|May 7, 2020||Press Office|
Trenton – Acting to provide homeowners with more time to appeal tax assessments because of the disruption of the COVID crisis, the Senate Budget Committee today approved legislation authored by the committee’s chairman, Senator Paul Sarlo, and Senator Joe Cryan that would lengthen the deadline by as much as three months.
The bill, S-2387, would temporarily change filing deadlines for most tax appeals to July 1 this year and would require county boards of taxation to make decisions on the appeals by September 30. A property’s tax assessment is based on its value as of October 1 of the prior year. The deadlines to file appeals fall between April 1 and May 1 for most types of appeals and county tax boards normally have until June 30 to render decisions.
“The COVID shutdown made it difficult, if not impossible, for many taxpayers to file their appeals by the deadlines which normally fall between April 1 and May 1, a period when many government offices were closed to visitors,” said Senator Sarlo (D-Bergen). “This will provide tax payers more time to file appeals and ensures that decisions will be rendered this year so that successful appellants can receive refunds this year. This is a temporary move in response to the crisis we are all experiencing.”
The extension of the deadline to file an appeal of property tax assessments would be temporary only for tax year 2020.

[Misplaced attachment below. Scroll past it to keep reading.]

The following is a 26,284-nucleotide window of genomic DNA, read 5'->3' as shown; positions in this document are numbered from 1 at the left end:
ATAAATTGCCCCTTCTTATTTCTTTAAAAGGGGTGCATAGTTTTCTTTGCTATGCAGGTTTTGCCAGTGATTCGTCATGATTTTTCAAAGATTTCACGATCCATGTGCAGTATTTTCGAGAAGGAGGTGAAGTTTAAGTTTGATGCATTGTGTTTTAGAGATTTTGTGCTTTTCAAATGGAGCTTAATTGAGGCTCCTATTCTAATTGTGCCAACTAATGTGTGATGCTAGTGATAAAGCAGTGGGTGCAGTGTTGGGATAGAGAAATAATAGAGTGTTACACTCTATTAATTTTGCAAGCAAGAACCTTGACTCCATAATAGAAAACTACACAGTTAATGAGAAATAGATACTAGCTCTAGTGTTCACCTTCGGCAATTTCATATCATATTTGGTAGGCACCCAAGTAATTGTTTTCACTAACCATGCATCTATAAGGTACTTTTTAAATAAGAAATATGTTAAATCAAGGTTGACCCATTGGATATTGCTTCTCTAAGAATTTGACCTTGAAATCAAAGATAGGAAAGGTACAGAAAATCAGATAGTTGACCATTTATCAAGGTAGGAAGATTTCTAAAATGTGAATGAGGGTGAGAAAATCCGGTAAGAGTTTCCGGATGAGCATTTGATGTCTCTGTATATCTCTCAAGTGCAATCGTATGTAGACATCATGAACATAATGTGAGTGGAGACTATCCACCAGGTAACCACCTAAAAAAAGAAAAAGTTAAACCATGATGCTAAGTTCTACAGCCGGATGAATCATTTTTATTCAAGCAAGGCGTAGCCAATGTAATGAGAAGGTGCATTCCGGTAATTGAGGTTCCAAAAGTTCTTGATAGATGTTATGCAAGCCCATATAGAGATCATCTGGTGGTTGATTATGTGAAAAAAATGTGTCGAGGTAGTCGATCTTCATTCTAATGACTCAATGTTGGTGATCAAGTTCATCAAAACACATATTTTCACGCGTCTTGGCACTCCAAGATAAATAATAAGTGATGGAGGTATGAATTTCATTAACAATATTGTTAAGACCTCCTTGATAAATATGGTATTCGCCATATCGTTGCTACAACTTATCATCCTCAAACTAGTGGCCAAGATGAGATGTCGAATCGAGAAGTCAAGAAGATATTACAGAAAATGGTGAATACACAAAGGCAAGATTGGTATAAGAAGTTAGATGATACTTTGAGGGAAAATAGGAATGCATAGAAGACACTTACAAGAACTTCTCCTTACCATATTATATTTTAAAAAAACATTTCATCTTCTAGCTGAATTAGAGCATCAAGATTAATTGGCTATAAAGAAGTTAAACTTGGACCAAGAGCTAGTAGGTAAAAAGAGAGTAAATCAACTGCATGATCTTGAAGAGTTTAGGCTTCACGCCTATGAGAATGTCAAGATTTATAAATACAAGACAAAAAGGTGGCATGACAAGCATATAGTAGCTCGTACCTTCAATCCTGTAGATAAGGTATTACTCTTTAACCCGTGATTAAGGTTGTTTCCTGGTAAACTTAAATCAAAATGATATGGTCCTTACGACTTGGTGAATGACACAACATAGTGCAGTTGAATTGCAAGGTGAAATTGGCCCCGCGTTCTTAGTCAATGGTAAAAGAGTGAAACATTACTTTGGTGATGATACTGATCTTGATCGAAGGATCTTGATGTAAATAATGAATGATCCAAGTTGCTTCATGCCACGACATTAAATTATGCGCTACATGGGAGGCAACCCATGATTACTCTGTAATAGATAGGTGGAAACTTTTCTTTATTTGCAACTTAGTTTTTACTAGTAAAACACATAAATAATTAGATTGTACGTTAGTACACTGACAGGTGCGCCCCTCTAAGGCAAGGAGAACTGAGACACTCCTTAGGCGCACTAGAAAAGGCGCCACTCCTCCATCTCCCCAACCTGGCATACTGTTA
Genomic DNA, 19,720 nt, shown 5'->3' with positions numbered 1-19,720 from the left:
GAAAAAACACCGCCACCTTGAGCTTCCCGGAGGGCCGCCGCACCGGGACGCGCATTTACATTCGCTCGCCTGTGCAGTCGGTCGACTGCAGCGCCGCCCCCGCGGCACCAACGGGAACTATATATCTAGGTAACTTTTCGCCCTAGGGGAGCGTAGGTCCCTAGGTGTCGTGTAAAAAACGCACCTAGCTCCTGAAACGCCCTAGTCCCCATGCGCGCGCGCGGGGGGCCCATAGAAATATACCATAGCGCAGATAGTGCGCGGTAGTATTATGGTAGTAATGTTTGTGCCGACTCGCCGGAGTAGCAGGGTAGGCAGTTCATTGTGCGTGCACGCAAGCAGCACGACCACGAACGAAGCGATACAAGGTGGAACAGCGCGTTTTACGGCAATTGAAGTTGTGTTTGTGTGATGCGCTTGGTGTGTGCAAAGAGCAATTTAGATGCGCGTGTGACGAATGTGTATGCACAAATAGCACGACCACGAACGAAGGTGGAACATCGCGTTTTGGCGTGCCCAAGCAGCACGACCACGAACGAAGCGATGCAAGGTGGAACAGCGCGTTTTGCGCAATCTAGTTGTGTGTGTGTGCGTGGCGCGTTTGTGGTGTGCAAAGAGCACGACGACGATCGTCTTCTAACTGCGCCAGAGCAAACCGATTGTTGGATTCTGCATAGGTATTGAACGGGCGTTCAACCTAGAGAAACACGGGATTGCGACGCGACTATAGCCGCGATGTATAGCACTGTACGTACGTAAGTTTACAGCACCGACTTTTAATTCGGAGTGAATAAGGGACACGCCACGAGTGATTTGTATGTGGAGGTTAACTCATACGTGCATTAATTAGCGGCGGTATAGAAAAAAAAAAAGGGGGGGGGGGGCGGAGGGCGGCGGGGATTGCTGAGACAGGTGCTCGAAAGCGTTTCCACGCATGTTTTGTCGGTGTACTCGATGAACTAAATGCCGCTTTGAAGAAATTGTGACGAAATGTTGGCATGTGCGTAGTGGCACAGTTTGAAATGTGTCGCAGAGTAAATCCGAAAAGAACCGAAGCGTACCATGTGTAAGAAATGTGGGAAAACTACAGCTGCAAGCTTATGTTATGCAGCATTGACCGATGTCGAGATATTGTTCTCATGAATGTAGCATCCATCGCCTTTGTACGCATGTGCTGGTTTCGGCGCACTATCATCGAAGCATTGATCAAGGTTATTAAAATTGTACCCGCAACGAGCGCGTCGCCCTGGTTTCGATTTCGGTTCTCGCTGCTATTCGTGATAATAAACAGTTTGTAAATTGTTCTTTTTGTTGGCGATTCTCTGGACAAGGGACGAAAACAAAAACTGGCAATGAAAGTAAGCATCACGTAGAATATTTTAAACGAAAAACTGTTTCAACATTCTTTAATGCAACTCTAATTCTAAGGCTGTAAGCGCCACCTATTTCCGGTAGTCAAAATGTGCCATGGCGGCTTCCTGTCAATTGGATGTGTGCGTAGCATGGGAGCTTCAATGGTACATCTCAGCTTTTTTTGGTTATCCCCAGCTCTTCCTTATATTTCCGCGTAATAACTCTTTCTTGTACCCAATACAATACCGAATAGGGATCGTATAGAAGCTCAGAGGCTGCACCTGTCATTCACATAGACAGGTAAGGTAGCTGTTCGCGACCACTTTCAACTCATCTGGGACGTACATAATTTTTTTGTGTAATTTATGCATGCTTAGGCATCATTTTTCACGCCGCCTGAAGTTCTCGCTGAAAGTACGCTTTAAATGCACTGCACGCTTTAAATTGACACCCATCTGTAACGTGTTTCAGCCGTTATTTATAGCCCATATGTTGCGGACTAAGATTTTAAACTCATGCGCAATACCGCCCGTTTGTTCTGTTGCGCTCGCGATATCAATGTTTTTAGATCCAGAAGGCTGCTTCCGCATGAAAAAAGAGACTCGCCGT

“The extent and duration of the current public health emergency could mean that property tax appeals for the current tax year may not be resolved until 2021, which could create a backlog of appeals that may ultimately delay their resolution,” said Senator Cryan (D-Union). “This bill would establish a date certain for filing appeals so that residents and local officials can better manage their finances during these difficult times.”
The Chief Justice of the New Jersey Supreme Court issued an Order on March 19 indefinitely extending all filing deadlines for 2020 tax year appeals to the New Jersey Tax Court and the county boards of taxation. However, the extension has caused concern among both tax payers and local officials that many appeals may not be resolved until 2021, which could create a backlog, delay refunds and negatively impact municipal budgets. The bill would take effect immediately upon enactment and apply retroactively to April 1, 2020.